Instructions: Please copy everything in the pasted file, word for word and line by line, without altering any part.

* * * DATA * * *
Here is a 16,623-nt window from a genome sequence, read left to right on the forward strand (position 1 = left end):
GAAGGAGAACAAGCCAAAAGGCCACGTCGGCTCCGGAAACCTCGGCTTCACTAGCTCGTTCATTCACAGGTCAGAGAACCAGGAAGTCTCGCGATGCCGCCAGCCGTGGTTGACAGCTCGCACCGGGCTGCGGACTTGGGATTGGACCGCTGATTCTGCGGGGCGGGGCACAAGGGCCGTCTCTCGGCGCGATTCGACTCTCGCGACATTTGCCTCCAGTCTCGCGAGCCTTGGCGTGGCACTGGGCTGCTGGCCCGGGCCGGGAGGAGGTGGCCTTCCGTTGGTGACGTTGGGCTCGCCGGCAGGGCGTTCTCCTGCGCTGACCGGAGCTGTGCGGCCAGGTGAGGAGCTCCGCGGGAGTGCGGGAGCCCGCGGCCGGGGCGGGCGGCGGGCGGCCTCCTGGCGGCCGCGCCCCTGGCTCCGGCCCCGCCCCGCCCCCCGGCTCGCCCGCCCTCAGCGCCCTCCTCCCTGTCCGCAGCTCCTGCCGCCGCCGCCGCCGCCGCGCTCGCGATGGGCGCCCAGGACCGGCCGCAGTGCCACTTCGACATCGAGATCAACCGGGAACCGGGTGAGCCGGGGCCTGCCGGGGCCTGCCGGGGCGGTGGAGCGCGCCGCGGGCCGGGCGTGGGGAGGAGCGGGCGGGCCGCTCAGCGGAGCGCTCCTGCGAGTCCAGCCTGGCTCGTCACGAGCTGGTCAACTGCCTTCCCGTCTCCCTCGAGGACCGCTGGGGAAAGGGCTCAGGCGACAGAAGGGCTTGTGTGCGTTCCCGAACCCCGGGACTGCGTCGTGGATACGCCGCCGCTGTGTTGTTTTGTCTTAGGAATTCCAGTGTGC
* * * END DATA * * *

Here is a 16,623-nt window from a genome sequence, read left to right on the forward strand (position 1 = left end):
GAAGGAGAACAAGCCAAAAGGCCACGTCGGCTCCGGAAACCTCGGCTTCACTAGCTCGTTCATTCACAGGTCAGAGAACCAGGAAGTCTCGCGATGCCGCCAGCCGTGGTTGACAGCTCGCACCGGGCTGCGGACTTGGGATTGGACCGCTGATTCTGCGGGGCGGGGCACAAGGGCCGTCTCTCGGCGCGATTCGACTCTCGCGACATTTGCCTCCAGTCTCGCGAGCCTTGGCGTGGCACTGGGCTGCTGGCCCGGGCCGGGAGGAGGTGGCCTTCCGTTGGTGACGTTGGGCTCGCCGGCAGGGCGTTCTCCTGCGCTGACCGGAGCTGTGCGGCCAGGTGAGGAGCTCCGCGGGAGTGCGGGAGCCCGCGGCCGGGGCGGGCGGCGGGCGGCCTCCTGGCGGCCGCGCCCCTGGCTCCGGCCCCGCCCCGCCCCCCGGCTCGCCCGCCCTCAGCGCCCTCCTCCCTGTCCGCAGCTCCTGCCGCCGCCGCCGCCGCCGCGCTCGCGATGGGCGCCCAGGACCGGCCGCAGTGCCACTTCGACATCGAGATCAACCGGGAACCGGGTGAGCCGGGGCCTGCCGGGGCCTGCCGGGGCGGTGGAGCGCGCCGCGGGCCGGGCGTGGGGAGGAGCGGGCGGGCCGCTCAGCGGAGCGCTCCTGCGAGTCCAGCCTGGCTCGTCACGAGCTGGTCAACTGCCTTCCCGTCTCCCTCGAGGACCGCTGGGGAAAGGGCTCAGGCGACAGAAGGGCTTGTGTGCGTTCCCGAACCCCGGGACTGCGTCGTGGATACGCCGCCGCTGTGTTGTTTTGTCTTAGGAATTCCAGTGTGC